BANGKOK, 27 MARCH 2018 – Young Thais have the power to change the world. This was the message at the launch of IOM X’s Do you know who made it? campaign today, which asks young Thais to take the lead in making smart purchasing decisions that reinforce the fair treatment of workers in the manufacturing industry.

IOM X is the International Organization for Migration (IOM) and the United States Agency for International Development (USAID)’s campaign to prevent human trafficking and exploitation.

In partnership with some of Thailand’s top YouTube creators, IOM X will reach more than 13 million Thai YouTube users with stories that highlight the good side and the bad side of the manufacturing industry.

From Bie the Ska’s drama depicting a father’s misery on the production line of a mobile phone factory, producing the very product his daughter is begging him for; to VRZO’s “Happy”, an ironic look at how clothes are marketed, versus how they are made; to BILLbilly01’s animated music video highlighting the fact that there are people making the clothes that we wear, IOM X’s Do you know who made it? campaign deep dives the manufacturing industry.

Softpomz gets  the inside scoop from kids on what’s fair and what’s not when it comes to work; and Picnicly interviews restaurant owners working to improve the lives of their staff and suppliers.

“Here’s the truth: whenever we make a purchase, we risk supporting exploitation. But if we choose what we buy wisely, we can contribute to breaking the cycle of abuse that harms the people behind the products,” said Tara Dermott, IOM X Program Leader.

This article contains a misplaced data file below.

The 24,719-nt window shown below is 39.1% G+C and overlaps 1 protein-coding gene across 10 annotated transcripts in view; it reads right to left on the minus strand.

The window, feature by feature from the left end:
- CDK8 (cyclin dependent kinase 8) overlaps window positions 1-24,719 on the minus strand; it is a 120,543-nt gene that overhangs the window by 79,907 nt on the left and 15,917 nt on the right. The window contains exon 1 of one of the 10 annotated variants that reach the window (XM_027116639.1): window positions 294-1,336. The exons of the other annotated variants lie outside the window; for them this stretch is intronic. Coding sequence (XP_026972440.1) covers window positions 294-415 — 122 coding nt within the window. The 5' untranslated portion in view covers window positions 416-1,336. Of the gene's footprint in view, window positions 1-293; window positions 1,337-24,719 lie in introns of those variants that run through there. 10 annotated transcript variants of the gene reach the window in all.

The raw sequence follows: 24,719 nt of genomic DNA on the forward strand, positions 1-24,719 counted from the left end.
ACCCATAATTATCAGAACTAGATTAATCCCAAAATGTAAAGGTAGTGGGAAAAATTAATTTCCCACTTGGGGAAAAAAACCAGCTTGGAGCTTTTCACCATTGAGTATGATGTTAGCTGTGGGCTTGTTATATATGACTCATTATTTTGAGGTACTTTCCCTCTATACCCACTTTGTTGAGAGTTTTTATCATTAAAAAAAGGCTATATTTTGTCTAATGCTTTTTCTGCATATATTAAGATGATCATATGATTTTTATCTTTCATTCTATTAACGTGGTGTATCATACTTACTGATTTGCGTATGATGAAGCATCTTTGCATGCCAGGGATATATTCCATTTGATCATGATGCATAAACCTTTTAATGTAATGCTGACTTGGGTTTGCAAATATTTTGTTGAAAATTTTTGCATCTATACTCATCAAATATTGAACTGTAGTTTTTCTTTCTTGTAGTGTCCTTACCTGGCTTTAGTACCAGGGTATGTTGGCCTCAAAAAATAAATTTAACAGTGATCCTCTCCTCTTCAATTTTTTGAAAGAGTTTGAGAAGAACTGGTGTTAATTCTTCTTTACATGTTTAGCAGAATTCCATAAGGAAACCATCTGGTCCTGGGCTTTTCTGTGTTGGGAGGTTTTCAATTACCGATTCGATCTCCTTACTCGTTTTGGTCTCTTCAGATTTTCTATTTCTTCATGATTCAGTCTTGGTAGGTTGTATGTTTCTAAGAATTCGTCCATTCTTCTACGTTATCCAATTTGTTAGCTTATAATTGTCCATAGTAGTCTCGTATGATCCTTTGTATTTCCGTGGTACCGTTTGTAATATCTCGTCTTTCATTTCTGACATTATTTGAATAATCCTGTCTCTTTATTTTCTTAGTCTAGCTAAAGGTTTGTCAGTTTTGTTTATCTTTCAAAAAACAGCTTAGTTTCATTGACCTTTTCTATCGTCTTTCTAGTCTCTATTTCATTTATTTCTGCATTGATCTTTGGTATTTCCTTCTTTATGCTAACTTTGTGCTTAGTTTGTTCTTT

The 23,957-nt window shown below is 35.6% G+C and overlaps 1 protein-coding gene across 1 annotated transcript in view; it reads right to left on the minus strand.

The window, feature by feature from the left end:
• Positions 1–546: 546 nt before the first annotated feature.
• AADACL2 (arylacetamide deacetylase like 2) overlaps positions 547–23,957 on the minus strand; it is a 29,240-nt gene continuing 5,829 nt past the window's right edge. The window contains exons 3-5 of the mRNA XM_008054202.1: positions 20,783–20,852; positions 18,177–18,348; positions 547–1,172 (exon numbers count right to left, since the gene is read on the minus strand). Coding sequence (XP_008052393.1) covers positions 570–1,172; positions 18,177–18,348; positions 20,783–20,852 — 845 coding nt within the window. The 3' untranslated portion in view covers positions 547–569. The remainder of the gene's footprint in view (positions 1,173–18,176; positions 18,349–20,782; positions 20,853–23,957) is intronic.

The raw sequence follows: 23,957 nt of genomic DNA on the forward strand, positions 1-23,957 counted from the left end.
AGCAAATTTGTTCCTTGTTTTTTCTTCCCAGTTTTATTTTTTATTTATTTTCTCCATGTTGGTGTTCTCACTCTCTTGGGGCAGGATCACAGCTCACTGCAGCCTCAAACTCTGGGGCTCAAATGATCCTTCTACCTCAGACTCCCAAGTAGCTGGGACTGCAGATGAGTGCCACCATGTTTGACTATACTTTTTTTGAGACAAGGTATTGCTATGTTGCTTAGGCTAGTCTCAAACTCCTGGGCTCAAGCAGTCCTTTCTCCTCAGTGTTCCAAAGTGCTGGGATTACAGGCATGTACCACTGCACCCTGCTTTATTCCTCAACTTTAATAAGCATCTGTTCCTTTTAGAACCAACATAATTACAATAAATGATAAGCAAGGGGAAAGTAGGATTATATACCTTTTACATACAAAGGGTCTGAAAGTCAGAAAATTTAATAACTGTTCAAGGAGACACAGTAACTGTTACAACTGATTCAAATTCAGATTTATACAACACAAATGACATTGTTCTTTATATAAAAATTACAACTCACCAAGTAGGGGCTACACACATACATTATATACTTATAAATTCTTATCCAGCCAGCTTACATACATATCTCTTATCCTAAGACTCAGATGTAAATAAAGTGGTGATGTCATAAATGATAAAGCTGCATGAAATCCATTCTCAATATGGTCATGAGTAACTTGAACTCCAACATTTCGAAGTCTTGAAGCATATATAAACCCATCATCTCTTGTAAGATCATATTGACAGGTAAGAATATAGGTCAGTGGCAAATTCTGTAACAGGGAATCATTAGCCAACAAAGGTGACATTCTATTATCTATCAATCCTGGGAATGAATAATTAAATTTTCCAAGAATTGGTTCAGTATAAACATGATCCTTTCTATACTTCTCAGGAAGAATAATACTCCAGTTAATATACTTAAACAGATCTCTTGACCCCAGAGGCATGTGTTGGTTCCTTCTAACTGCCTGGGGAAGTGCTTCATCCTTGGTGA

There are approximately 16.6 million people in forced labour in Asia Pacific, across a variety of industries, including manufacturing. [1] Annual illegal profits from forced labour in Asia, including manufacturing, are an estimated US$52 billion. [2]

Human trafficking victims in manufacturing jobs in Asia Pacific often live in substandard housing, are not paid their full salaries and have their documents confiscated to prevent them from leaving their jobs. [3] They may be subjected to unpaid overtime, hazardous working conditions (such as working with toxic chemicals and dangerous machinery) and are at risk of injuries resulting from repetitive motions. [4] Not having the right protective clothing and gear can lead to serious health issues such as cancer, respiratory illnesses, dermatological problems, liver damage, hearing problems and neurological problems. [5]

Debt bondage – the practice of forcing someone to pay off a loan by working – is a common practice used in the manufacturing industry to keep victims bound to their workplace. For example, a migrant working in the electronics manufacturing industry in Southeast Asia pays an average of US$500-1,200 in recruitment fees; often these fees are then deducted from the worker’s salary. [6]

IOM X launched the Do you know who made it? campaign with USAID, Google Thailand, Love Frankie and TQPR.

Visit to better understand where the products you buy come from, and how you can help prevent the exploitation of the people who make them.


[1] International Labour Organization, Walk Free Foundation and International Organization for Migration (2017), Global estimates of modern slavery: forced labour and forced marriage, p.19.

[2] International Labour Organization (2014), Profits and Poverty: The Economics of Forced Labour p. 13. 

[3] Verité (2012), Human Trafficking & Global Supply Chains: A Background Paper, p. 18. Available from

[4] Verité (2015), Strengthening Protections Against Trafficking in Persons in Federal and Corporate Supply Chains, p. 51.

[5] Ibid, p. 51; 127.

[6] Ibid, p. 54.

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About IOM X

IOM X is the International Organization for Migration’s (IOM) innovative campaign to encourage safe migration and public action to stop exploitation and human trafficking.

The campaign leverages the power and popularity of media and technology to inspire young people and their communities to act against human trafficking. IOM X moves beyond raising awareness to effecting behaviour change by applying a Communication for Development (C4D), evidenced-based and participatory framework to tailor messaging for its activities.

The campaign is produced in partnership with the United States Agency for International Development (USAID).

Learn more at